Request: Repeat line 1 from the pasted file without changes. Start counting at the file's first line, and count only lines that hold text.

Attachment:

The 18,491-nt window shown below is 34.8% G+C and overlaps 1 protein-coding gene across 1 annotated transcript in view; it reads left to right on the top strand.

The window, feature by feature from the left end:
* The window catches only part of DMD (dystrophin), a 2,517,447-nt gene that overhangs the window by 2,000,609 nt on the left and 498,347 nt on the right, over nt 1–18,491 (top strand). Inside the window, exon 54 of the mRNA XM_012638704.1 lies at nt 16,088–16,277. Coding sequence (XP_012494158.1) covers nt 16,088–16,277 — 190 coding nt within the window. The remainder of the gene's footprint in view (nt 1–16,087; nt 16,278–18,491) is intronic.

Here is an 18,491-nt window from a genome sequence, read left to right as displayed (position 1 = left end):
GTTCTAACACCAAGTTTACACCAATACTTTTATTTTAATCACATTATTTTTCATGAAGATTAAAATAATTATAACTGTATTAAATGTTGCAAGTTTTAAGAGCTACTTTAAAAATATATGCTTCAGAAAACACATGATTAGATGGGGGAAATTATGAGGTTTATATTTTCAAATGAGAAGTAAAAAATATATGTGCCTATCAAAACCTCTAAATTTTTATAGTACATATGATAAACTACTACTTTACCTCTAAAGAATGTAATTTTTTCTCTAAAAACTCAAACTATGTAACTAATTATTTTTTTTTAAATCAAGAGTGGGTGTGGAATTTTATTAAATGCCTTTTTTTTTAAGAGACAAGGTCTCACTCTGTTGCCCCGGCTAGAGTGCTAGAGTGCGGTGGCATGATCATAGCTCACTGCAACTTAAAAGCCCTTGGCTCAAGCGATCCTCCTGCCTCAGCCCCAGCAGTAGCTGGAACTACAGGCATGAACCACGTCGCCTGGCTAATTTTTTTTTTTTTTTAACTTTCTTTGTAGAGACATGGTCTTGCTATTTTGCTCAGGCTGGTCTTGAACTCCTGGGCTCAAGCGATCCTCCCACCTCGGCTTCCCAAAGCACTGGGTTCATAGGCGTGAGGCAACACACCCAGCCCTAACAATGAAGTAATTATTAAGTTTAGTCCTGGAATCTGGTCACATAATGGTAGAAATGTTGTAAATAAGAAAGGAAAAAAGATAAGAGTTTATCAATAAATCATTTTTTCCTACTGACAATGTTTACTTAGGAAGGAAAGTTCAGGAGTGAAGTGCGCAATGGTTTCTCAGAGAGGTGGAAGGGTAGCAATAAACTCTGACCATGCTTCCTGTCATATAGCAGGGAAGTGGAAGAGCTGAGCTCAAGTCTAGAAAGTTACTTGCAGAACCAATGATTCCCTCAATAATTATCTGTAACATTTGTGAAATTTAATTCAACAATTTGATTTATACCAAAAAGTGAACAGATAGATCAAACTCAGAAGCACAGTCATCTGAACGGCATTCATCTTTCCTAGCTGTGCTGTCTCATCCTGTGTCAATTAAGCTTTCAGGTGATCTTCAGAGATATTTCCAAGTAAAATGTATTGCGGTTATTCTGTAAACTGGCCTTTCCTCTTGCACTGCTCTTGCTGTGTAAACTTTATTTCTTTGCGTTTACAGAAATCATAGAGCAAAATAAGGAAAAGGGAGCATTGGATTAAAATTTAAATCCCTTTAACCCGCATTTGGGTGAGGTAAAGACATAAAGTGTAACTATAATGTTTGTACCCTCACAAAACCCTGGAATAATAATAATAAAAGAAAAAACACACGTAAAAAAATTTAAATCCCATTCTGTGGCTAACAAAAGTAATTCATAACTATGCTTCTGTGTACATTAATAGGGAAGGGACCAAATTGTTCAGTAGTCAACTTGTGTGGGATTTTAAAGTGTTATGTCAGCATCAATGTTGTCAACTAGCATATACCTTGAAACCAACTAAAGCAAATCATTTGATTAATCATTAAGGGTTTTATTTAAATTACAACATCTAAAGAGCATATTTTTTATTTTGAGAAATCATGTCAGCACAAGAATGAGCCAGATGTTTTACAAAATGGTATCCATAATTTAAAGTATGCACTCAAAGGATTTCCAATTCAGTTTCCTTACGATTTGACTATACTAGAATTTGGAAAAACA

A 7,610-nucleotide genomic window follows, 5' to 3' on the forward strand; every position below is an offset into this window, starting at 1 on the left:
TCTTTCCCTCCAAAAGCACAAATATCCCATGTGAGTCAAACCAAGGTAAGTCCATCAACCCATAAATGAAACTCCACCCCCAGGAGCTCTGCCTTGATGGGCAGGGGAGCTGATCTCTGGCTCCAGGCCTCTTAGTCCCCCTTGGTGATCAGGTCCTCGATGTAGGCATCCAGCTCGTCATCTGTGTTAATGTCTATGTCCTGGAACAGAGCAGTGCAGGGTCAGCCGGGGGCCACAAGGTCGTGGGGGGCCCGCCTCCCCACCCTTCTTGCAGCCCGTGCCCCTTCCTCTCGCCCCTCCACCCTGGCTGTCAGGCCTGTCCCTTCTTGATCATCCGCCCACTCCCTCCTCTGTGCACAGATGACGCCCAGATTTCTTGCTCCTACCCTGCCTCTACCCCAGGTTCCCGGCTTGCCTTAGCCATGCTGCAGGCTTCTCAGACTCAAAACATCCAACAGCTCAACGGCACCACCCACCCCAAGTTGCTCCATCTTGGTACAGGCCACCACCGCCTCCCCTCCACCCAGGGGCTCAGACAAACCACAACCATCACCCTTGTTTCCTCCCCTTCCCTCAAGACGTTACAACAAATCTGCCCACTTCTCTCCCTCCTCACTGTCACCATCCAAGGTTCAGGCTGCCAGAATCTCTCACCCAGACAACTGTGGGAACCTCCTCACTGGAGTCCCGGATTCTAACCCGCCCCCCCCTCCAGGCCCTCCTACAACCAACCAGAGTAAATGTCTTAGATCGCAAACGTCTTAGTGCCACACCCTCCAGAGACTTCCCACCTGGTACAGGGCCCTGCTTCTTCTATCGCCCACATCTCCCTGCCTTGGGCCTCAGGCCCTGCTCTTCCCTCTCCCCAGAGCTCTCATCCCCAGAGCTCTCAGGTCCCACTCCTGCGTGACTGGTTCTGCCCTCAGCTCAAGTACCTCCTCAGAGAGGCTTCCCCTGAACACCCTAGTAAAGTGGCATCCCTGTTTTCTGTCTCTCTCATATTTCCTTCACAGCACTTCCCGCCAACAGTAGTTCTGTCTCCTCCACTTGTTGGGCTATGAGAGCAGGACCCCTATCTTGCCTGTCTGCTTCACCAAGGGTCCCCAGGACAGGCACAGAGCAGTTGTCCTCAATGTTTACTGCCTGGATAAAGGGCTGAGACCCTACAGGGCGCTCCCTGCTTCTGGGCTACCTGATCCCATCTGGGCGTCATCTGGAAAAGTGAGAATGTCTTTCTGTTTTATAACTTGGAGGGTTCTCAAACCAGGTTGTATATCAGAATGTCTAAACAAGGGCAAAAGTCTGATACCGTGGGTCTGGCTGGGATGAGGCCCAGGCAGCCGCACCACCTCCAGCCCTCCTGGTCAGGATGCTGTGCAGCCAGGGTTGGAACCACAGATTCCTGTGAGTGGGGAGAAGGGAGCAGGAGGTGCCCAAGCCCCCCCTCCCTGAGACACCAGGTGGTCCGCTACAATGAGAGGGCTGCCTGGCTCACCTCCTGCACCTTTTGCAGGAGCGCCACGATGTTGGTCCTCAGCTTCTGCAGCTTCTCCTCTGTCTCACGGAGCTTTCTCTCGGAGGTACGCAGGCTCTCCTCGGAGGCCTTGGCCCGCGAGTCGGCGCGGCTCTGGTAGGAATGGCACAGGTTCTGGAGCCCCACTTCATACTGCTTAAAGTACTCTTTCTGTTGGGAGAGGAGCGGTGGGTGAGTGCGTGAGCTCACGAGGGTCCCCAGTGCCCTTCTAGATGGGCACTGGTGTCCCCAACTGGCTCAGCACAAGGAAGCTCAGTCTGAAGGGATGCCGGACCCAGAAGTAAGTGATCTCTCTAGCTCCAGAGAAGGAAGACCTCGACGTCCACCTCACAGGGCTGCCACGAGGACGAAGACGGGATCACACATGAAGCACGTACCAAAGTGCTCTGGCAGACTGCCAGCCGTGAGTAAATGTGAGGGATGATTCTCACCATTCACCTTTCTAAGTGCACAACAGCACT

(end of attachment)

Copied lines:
The 18,491-nt window shown below is 34.8% G+C and overlaps 1 protein-coding gene across 1 annotated transcript in view; it reads left to right on the top strand.